Love in the Time of Terror
She was a single mom; he was divorced and searching. Together they kindled an epic passion for each other and jihad.
By Paul Cruickshank
Photo Credit: Herman Ricour/AP Images
In the early months of his marriage to Malika, Abdessattar talked incessantly about how an alliance of non-Muslim powers led by the United States was oppressing Muslims around the world. He spoke of "global jihad," which had been recently declared by bin Laden from the mountains of Afghanistan. "He made me understand certain things," Malika told me. "I felt the same pain he felt, seeing our brothers and sisters massacred and killed. I felt such anger that I wanted to take up arms myself." Russian military actions against Chechen Muslims particularly agitated the couple.
One evening in late 1999, Abdessattar caught sight of bin Laden on the evening news: The self-styled prophet, dressed in flowing white robes, was calling for volunteers for his global jihad. "My husband was transfixed," Malika told me, dreamily. "There was a fascination, a love. It was very clear, and I felt the same. Osama had a beauty in his face." At that very moment, Malika said, her husband resolved to leave Belgium for Afghanistan to volunteer for jihad. She agreed that she would eventually join him.
Abdessattar left in the spring of 2000 for Afghanistan, where he enrolled in a training camp near the city of Jalalabad. His initial hope was to eventually fight with jihadists in Chechnya, but at some point he was recruited into bin Laden's terrorist network. In January 2001, after eight months of separation, Malika boarded a flight to Pakistan. She felt a pang of guilt about saying good-bye to her daughter, who was getting ready to start college, but the feeling quickly vanished as she thought about seeing the man she loved. For the first time in her life, she felt she was doing something meaningful: Her plan, she told me, was to set up an orphanage in Afghanistan.
When Malika landed, two men drove her through the stunning mountain passes across the border into Afghanistan. Despite the natural beauty of her surroundings, Malika could hardly believe the poverty of the Afghan people. As she described it in her memoir: "What I saw then was wretchedness with a capital W. It's something that we in the West just can't imagine." She felt ashamed of the simple luxuries she'd enjoyed in Belgium.
When they reached Jalalabad, an eastern Afghan city in a valley beneath the soaring, snowcapped mountains of the Hindu Kush, her drivers dropped her off in front of a small, dilapidated shack. Her husband emerged, noticeably bulked up from his training. He greeted her with a smile, and she was burning to embrace him. They did not leave the dwelling for the next three days.
ONE WOMAN'S WAR, PART 2: "Soon she was to be catapulted to Jihadi stardom"
Malika took to the mundane rhythm of life in Jalalabad, accepting the lack of running water, limited access to electricity, and other inconveniences, such as living in only one room. "It was like being in the Middle Ages," she told me. "I had to pump water from the wells and burn wood to heat the place up. There were holes all over the walls." When Abdessattar left the home, Malika would spend time cooking vegetable dishes with the wives of her husband's al Qaeda comrades. Meat was expensive and difficult to come by. Occasionally she would go to the market to pick up some pieces of chicken although it took a little time to get used to seeing her dinner slaughtered right in front of her because of a lack of refrigeration. But she adjusted. Malika's only complaint: She did not like having to wear the mesh grill of the burka over her eyes when she went out; it made her lose her balance.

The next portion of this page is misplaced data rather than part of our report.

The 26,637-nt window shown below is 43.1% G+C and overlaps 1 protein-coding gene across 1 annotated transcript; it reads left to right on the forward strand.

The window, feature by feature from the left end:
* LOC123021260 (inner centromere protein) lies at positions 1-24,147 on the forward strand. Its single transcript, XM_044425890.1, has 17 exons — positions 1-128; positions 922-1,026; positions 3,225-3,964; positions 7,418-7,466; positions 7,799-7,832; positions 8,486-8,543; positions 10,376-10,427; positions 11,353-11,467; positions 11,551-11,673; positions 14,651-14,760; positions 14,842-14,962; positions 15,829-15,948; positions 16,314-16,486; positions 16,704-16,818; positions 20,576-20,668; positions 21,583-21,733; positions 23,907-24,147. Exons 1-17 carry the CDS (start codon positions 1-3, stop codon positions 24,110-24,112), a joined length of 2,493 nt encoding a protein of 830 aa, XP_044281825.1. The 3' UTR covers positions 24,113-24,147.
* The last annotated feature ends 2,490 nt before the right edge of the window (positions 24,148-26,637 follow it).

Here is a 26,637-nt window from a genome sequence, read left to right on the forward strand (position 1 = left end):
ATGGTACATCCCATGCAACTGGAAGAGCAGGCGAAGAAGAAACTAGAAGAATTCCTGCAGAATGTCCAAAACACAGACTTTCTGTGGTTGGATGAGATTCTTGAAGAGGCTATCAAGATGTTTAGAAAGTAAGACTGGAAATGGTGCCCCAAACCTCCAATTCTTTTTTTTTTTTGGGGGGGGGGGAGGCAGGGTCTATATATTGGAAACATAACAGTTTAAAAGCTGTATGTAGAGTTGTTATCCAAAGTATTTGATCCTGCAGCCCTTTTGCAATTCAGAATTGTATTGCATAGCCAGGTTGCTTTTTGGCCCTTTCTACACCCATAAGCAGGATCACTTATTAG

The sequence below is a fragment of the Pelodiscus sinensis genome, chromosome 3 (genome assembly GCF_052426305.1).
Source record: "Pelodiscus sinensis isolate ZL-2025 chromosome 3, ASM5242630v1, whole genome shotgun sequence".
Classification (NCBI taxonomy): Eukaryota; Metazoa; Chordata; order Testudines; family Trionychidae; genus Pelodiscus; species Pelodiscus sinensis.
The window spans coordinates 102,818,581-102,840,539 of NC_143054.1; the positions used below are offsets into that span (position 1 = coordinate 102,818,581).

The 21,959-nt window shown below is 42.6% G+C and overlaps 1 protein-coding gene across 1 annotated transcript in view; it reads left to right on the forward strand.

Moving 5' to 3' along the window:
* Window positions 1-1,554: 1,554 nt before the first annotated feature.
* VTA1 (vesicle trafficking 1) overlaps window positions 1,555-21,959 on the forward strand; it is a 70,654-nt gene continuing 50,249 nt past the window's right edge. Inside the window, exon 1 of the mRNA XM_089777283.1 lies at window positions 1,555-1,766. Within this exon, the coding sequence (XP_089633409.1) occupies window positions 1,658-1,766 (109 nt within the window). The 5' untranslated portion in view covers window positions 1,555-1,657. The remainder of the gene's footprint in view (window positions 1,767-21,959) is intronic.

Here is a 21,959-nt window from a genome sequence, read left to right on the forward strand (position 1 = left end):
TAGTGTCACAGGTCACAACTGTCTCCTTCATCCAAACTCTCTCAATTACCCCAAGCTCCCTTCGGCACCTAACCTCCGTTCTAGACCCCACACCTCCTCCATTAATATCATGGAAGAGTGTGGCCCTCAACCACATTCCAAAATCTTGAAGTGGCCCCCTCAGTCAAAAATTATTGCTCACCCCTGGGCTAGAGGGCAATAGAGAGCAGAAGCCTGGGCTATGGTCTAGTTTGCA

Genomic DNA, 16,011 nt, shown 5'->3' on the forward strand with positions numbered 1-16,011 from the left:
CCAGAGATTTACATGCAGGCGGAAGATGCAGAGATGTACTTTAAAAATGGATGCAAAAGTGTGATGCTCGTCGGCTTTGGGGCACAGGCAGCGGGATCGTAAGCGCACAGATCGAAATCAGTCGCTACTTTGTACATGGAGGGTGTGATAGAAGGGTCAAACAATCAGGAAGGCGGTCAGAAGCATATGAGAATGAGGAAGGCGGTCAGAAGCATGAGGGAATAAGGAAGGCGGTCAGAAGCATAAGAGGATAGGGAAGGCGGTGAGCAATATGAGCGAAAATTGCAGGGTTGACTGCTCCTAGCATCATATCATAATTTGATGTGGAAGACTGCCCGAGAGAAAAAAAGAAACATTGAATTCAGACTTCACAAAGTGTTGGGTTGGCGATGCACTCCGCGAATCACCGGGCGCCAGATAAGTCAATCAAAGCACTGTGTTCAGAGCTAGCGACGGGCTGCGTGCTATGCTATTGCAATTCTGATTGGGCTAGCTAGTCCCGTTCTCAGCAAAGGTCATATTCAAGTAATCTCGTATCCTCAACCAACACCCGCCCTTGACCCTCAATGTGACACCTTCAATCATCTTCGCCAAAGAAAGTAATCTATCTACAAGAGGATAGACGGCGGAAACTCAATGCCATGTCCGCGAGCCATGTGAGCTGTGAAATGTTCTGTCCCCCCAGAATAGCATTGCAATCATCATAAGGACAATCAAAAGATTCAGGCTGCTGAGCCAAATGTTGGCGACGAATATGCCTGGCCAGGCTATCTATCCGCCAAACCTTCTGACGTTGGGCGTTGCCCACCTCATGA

Once or twice she saw the wives of bin Laden, when they came to visit with him from Kandahar, al Qaeda's headquarters in the south. Despite well-worn tales of scant freedoms of virtual house arrest for the wives of Islamic fundamentalists "they seemed happy, from what I could tell," she said. "They were radiant, even. Otherwise they wouldn't be married to him. I don't think he was forceful with them." Malika never met bin Laden, because of strict segregation between the sexes, but called his appeal magnetic. "It's easy for me to describe the love that Abdessattar felt for him because I felt it myself," she told me, her voice brimming with passion. "It was he who helped the oppressed. It was he who stood up against the biggest enemy in the world: the United States."
A few months after her arrival, she and Abdessattar moved into a more comfortable residence in an enclave of homes reserved for bin Laden's most trusted operatives near Jalalabad's main river. But Abdessattar was determined to school Malika and show her more of the real Afghanistan, taking her on tours of run-down hospitals and villages ravaged by war and hunger. Her husband told her, "Look, look at this closely, because this is the work of the Americans, the result of the U.N. sanctions."
One day, Abdessattar took Malika on a tour of his training camp, where, to her delight, he showed her how to fire a Kalashnikov assault rifle, even allowing her to squeeze the trigger, making the mountain valley echo with the thunderous sound of high-intensity rounds. But Abdessattar had not taken her there just for her amusement; he was teaching her how to protect herself from the nearby Northern Alliance, which was fighting against bin Laden and the Taliban. He told her, "If they come when I am away, fire on them till they kill you. Don't let yourself be taken alive." From that day on, Malika would never sleep without the weapon at the foot of her bed.
NEXT PAGE: Bin Laden had personally selected Abdessattar to carry out one of his most vital missions.